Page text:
Lawsuits claiming personal injury and loss of income consolidated by federal judge
Lawsuits linked to a massive January chemical spill that left nine West Virginia counties without safe drinking water for days have been consolidated by a federal judge, according to the West Virginia Record. The judge combined the plaintiffs’ 62 separate cases in order to move them back to state court. The order is a step to determining whether the lawsuits will continue in state or federal court.
Bodily harm among many complaints
The chemical spill happened along the Elk River on January 9 when approximately 10,000 gallons of MCHM leaked into the drinking water of more than 300,000 residents. The spill occurred at Freedom Industries’ Etowah River Terminal and affected residents who relied on the West Virginia American Water Company for their tap water.
The lawsuits make a number of claims, including bodily injury, loss of income and business revenue, requests of medical monitoring, annoyance, inconvenience, and emotional distress. Freedom Industries filed for bankruptcy soon after the spill and when it became clear the company would likely not have the financial resources to cover the claims, it was removed as a defendant from many of the lawsuits. The lawsuits vary in the defendants named, including Freedom Industries, the West Virginia American Water Company, and Eastman Chemical, the company that produced the MCHM chemical.
Hundreds of known hospital cases
As reported in the Charleston Gazette, hundreds of emergency room patients who sought medical care during the chemical spill had symptoms consistent with MCHM exposure. Symptoms included diarrhea, vomiting, rash, nausea, and abdominal pain. The Director of the Kanahwa-Charleston Health Department, Rahul Gupta, estimated that 100,000 people may have experienced symptoms related to the chemical exposure but most chose not to seek medical treatment.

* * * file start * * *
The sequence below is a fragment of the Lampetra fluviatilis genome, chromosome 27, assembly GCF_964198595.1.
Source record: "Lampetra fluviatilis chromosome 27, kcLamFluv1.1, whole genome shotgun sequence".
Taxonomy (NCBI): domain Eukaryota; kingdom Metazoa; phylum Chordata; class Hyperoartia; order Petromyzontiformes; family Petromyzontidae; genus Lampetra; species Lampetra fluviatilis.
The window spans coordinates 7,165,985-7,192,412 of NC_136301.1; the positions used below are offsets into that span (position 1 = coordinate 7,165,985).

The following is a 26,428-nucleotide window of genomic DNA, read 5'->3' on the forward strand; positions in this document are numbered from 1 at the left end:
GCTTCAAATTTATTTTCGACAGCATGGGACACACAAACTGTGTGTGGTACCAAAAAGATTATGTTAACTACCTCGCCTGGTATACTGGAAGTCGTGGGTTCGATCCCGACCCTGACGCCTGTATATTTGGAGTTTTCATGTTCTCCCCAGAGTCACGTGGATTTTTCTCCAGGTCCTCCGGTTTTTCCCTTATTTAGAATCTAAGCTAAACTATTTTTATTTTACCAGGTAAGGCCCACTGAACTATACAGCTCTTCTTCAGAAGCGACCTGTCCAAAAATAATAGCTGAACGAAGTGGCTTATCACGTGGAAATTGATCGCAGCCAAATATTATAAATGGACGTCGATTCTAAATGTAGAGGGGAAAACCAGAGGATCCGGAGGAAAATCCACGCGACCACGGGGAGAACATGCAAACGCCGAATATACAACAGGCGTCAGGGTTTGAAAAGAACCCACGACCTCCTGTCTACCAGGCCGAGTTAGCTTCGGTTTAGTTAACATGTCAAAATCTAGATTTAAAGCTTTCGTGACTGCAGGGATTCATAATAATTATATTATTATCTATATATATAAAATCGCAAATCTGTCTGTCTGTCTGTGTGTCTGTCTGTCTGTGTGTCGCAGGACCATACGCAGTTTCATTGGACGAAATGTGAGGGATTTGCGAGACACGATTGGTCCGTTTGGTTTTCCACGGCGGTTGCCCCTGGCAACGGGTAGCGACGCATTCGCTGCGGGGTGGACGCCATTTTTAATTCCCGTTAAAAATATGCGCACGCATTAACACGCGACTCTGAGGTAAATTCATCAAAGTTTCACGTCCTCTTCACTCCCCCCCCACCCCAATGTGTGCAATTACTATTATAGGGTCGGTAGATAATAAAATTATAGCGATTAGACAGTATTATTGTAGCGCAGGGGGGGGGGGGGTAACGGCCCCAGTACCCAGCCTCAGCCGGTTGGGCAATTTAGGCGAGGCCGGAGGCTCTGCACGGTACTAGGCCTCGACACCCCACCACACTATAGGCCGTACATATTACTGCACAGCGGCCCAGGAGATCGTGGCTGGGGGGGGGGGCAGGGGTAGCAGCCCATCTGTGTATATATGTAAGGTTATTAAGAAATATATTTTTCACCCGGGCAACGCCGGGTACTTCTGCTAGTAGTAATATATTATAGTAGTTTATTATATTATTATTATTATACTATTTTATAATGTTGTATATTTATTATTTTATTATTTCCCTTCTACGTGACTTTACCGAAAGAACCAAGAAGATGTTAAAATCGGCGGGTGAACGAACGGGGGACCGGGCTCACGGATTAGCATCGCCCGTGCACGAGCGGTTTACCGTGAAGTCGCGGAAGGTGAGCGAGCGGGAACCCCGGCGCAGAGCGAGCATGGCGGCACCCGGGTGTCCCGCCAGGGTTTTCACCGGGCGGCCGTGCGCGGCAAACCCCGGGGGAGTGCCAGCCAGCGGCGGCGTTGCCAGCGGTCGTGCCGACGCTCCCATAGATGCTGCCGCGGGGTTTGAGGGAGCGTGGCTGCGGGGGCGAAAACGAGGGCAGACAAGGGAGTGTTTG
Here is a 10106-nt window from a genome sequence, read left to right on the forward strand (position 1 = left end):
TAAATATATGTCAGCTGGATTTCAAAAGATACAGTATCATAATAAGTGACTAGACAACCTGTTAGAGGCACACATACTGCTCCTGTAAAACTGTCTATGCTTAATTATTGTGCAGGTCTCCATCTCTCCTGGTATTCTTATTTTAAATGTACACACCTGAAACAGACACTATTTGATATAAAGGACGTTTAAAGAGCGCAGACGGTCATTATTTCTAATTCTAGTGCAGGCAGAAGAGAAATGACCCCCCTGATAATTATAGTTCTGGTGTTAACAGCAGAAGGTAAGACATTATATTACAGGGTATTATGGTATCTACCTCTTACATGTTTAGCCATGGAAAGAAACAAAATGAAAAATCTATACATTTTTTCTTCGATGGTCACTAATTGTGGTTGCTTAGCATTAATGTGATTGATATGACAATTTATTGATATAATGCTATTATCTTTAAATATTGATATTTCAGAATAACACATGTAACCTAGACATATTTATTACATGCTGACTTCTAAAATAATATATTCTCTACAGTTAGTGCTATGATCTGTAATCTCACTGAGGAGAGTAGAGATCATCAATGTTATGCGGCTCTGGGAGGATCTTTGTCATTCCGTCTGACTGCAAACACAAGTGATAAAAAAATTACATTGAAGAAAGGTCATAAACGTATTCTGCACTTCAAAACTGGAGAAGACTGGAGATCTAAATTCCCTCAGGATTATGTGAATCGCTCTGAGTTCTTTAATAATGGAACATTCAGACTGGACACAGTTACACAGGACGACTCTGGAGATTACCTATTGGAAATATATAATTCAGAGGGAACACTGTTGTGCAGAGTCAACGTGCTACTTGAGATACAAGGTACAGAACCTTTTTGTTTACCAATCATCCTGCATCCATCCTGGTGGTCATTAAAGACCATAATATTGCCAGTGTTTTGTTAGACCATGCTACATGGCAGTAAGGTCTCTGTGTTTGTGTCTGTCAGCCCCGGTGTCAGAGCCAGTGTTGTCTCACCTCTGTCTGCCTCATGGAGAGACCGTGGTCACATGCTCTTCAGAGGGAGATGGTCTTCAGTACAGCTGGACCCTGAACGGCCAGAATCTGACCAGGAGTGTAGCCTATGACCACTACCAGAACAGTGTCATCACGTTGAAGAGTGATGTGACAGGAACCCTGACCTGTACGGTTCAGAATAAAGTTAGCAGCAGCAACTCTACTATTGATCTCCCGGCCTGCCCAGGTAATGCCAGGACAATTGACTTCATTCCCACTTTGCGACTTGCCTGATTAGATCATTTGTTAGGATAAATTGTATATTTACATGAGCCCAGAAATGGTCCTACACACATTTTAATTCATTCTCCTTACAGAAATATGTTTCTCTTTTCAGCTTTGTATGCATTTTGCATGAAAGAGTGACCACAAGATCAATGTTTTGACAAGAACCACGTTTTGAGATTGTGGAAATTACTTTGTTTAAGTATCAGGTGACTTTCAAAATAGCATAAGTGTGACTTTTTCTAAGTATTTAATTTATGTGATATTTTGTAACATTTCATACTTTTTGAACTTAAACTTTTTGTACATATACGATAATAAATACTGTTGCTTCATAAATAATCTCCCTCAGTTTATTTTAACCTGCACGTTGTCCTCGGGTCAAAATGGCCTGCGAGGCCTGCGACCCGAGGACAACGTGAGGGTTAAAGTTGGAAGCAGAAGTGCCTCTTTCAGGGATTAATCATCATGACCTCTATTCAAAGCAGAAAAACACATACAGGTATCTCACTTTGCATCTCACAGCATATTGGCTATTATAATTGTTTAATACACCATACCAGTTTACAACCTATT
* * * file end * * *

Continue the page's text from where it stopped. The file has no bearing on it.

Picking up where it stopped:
The most common route for exposure to MCHM was by skin contact to tap water, such as by washing dishes, bathing or showering. Controversially, the 1-part-per-million screening level that was deemed safe by state and federal authorities did not take into consideration exposure via inhalation or skin contact. Critics contend that authorities tried to downplay the risk of exposure both during and after the accident.
As the above case shows, industrial accidents, such as chemical spills, are often highly complex and usually involve multiple parties. Such accidents can have devastating consequences for people affected and in many cases injuries may not become apparent until months or even years after the initial accident occurred.
Bailey, Javins & Carter, L.C. is currently representing hundreds of clients in litigation related to the West Virginia chemical spill. Anybody who has been the victim of an industrial or any related type of accident should contact a personal injury lawyer to discuss their case. A lawyer who is experienced in these complex accident cases can use his experience to best guide his client through the legal options available and will fight to make sure the client receives the compensation he deserves.